For a bunch of societal obligations usually prevalent in this time of the year in India, I had not been able to make it to writing, reading, analysis and self-research.The fun part is, I resumed only to feel literally bombarded by news of telecom fraud. This post is dedicated to three news items that I found, almost at one shot:
1. Hacker makes mobile phone snooping affordable: A $1500 device that allows one to intercept mobile phones and snoop into privacy. Chris Paget apparently seems to have been flaunting his creation in Las Vegas, drawing much of public attention.
I am not sure of there is a direct method of detecting such intrusions. This is a direct attack on the CPE. If anyone knows how to prevent such frauds from happening and what a telco can do for the same, please let me know.
The following two cases plagued India very recently:
2. MTNL Mumbai officials held for SIM sale scam: This is a simple case of dealer fraud with lack of implementation of internal regulations. Not that this is anything unique or new, such cases of scheme implementation without proper methods of activation of SIMs happen almost at random. Yet somehow the operators still fail to prioritize the issue and actions are taken only after fraud in the order of millions has happened.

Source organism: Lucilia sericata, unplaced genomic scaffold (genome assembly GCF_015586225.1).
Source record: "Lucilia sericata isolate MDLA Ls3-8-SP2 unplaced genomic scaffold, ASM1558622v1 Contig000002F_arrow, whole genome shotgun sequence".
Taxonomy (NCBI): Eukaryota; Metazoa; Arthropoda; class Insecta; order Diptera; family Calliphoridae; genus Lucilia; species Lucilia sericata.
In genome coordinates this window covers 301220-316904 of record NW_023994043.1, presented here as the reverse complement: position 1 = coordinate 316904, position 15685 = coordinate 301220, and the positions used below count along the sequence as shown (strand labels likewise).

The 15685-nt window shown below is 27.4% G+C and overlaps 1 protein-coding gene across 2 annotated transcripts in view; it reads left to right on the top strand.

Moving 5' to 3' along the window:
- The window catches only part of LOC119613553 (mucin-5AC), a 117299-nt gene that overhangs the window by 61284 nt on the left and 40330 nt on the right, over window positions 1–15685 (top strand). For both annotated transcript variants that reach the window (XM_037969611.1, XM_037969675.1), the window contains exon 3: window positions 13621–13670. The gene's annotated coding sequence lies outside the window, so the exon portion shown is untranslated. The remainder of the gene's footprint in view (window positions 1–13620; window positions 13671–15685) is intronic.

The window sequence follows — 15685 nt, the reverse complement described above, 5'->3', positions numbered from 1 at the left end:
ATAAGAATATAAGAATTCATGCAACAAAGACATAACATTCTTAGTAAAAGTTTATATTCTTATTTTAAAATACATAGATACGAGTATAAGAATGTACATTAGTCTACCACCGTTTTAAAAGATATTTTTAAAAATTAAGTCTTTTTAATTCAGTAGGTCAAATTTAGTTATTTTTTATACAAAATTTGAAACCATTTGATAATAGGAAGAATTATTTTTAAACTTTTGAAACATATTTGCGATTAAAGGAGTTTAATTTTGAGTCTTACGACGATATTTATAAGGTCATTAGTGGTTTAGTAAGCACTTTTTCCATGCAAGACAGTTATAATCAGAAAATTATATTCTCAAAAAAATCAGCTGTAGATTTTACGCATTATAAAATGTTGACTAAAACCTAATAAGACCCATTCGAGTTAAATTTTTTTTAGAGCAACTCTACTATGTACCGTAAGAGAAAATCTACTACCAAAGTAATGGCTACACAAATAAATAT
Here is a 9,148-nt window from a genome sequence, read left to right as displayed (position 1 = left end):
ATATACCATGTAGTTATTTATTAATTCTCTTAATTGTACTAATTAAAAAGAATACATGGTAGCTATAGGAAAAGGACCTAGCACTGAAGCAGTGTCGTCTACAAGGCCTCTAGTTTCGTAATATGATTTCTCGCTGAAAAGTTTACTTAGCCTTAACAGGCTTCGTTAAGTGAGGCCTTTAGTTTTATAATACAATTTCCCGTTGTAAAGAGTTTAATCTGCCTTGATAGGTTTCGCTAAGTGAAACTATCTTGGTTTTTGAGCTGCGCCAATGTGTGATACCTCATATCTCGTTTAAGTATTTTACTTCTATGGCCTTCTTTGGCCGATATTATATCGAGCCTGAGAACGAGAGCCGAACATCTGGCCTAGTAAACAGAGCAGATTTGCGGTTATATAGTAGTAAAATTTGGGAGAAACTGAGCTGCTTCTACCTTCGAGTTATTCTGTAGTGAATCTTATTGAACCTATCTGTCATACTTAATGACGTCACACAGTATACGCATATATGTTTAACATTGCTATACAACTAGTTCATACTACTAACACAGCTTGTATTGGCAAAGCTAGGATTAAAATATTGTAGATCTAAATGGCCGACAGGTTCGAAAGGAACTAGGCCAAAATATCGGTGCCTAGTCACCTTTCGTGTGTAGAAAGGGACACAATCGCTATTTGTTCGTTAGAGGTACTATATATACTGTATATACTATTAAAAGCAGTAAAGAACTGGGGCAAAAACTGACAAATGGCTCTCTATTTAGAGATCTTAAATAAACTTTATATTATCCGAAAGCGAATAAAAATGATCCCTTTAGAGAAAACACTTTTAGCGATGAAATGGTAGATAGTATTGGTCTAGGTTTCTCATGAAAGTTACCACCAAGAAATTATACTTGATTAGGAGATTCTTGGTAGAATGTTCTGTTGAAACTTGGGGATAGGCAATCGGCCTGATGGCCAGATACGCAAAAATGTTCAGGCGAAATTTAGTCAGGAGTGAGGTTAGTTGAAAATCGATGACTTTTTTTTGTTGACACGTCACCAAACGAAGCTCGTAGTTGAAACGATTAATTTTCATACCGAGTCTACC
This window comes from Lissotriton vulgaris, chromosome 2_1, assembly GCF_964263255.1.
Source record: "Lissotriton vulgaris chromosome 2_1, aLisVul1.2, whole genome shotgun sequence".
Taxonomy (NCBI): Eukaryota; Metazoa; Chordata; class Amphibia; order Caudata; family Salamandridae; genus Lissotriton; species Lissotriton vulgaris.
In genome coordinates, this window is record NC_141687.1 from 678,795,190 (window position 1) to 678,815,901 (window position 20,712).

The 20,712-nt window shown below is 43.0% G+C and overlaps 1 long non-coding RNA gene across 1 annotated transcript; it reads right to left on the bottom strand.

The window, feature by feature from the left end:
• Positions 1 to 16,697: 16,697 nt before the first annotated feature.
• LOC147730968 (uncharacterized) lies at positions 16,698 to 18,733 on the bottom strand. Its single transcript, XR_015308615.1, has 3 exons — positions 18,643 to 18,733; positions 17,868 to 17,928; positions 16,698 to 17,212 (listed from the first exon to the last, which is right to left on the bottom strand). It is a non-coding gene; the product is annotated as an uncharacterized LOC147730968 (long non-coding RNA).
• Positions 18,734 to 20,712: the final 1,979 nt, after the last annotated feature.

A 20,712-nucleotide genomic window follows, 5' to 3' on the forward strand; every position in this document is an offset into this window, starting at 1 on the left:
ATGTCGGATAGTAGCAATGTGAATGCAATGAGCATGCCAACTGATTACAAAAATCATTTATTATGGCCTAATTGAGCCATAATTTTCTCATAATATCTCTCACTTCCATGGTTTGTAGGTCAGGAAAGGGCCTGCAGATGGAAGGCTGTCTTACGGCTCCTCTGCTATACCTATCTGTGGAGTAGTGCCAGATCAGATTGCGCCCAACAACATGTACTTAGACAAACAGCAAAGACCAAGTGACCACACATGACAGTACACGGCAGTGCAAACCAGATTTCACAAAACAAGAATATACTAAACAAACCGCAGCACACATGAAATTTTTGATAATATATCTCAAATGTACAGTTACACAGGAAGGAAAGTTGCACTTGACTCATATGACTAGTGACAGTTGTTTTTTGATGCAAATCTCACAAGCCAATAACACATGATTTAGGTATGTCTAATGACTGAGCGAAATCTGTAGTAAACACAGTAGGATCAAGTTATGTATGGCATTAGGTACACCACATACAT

3. Vodafone reports Rs.3.32 crore fraud in Punjab: Again not a new fraud type. Misappropriation of assets (recharge coupons, SIM cards, etc) especially in pre-paid telecom markets is not unknown. The good part is, Vodafone identified and has been able to charge the culprits.
The two fraud cases above, show the dire need of pro-active solutions, that tries to alarm the operators in situations of fraud. Internal fraud is one of the biggest challenges in large operations and especially in countries like India which is predominantly a pre-paid market. Fraud systems would lay only a small part in the entire operation. Dedicated teams that work to prevent fraud from happening have a very important role to play. In India, the monthly average revenue per user (ARPU) for the month of March 10, as reported to TRAI stands roughly at $2.6 (Rs.131). In such situations, fraud cases cause heavy blows to the operator and the costs of operations. Add on to this the advent of newer technologies WiMAX, LTE, and the capex and opex required for the same.
It would be interesting to see the appetite for risk of the operators playing in the Indian market and how they prioritize activities of risk management.